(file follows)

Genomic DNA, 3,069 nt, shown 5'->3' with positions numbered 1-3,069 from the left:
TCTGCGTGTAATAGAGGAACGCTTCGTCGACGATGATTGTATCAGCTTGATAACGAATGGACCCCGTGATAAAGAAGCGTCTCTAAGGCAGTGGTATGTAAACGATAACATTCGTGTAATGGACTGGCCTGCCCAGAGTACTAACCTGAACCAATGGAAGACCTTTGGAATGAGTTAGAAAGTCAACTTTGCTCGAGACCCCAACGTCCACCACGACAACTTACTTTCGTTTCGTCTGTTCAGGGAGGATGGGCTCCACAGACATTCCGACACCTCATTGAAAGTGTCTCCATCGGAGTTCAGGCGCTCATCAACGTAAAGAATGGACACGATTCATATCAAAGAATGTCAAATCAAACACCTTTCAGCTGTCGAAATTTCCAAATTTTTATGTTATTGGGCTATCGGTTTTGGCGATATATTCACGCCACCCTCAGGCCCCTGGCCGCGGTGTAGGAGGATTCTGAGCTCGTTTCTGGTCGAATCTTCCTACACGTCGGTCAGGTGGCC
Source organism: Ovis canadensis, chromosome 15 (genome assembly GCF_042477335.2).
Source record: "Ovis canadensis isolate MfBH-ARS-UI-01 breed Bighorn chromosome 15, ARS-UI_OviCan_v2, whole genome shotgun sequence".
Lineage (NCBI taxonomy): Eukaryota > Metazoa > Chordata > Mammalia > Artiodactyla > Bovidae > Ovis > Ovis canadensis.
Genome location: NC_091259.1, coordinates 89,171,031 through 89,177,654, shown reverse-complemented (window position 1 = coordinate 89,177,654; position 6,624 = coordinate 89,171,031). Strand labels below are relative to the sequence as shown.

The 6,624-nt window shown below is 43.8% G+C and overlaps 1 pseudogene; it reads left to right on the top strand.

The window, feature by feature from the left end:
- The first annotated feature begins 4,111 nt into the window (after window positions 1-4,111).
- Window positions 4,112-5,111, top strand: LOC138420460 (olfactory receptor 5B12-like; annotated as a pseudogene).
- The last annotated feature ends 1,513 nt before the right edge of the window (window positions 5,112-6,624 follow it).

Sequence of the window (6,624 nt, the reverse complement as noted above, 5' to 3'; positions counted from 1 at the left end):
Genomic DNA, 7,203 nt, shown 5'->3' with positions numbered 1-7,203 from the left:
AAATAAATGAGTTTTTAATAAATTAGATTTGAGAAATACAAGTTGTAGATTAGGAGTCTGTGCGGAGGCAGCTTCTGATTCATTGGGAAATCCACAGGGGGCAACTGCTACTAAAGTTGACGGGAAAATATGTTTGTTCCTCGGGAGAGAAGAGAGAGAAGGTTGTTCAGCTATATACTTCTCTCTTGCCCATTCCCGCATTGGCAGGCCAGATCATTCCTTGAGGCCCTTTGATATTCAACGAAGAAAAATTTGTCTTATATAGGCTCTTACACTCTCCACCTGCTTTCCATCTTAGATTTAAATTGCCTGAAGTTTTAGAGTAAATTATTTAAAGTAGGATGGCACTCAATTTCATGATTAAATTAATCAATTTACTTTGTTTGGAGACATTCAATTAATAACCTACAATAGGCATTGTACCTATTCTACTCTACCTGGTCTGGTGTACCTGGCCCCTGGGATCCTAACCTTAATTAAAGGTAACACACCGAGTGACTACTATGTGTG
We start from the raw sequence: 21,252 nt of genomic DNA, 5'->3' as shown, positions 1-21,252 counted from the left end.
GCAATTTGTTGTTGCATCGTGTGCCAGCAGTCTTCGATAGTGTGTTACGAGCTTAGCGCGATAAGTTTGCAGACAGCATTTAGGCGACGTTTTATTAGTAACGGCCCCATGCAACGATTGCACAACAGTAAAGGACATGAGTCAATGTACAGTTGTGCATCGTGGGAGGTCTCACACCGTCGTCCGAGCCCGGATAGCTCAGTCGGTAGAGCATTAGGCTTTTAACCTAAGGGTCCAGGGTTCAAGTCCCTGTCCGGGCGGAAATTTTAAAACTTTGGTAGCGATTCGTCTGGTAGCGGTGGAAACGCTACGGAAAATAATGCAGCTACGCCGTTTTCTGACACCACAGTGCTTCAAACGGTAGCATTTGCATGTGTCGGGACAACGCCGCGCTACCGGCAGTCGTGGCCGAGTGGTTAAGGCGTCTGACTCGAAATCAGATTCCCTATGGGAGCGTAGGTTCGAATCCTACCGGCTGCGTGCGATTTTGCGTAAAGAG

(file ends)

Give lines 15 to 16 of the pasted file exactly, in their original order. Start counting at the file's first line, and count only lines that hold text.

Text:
We start from the raw sequence: 21,252 nt of genomic DNA, 5'->3' as shown, positions 1-21,252 counted from the left end.
GCAATTTGTTGTTGCATCGTGTGCCAGCAGTCTTCGATAGTGTGTTACGAGCTTAGCGCGATAAGTTTGCAGACAGCATTTAGGCGACGTTTTATTAGTAACGGCCCCATGCAACGATTGCACAACAGTAAAGGACATGAGTCAATGTACAGTTGTGCATCGTGGGAGGTCTCACACCGTCGTCCGAGCCCGGATAGCTCAGTCGGTAGAGCATTAGGCTTTTAACCTAAGGGTCCAGGGTTCAAGTCCCTGTCCGGGCGGAAATTTTAAAACTTTGGTAGCGATTCGTCTGGTAGCGGTGGAAACGCTACGGAAAATAATGCAGCTACGCCGTTTTCTGACACCACAGTGCTTCAAACGGTAGCATTTGCATGTGTCGGGACAACGCCGCGCTACCGGCAGTCGTGGCCGAGTGGTTAAGGCGTCTGACTCGAAATCAGATTCCCTATGGGAGCGTAGGTTCGAATCCTACCGGCTGCGTGCGATTTTGCGTAAAGAG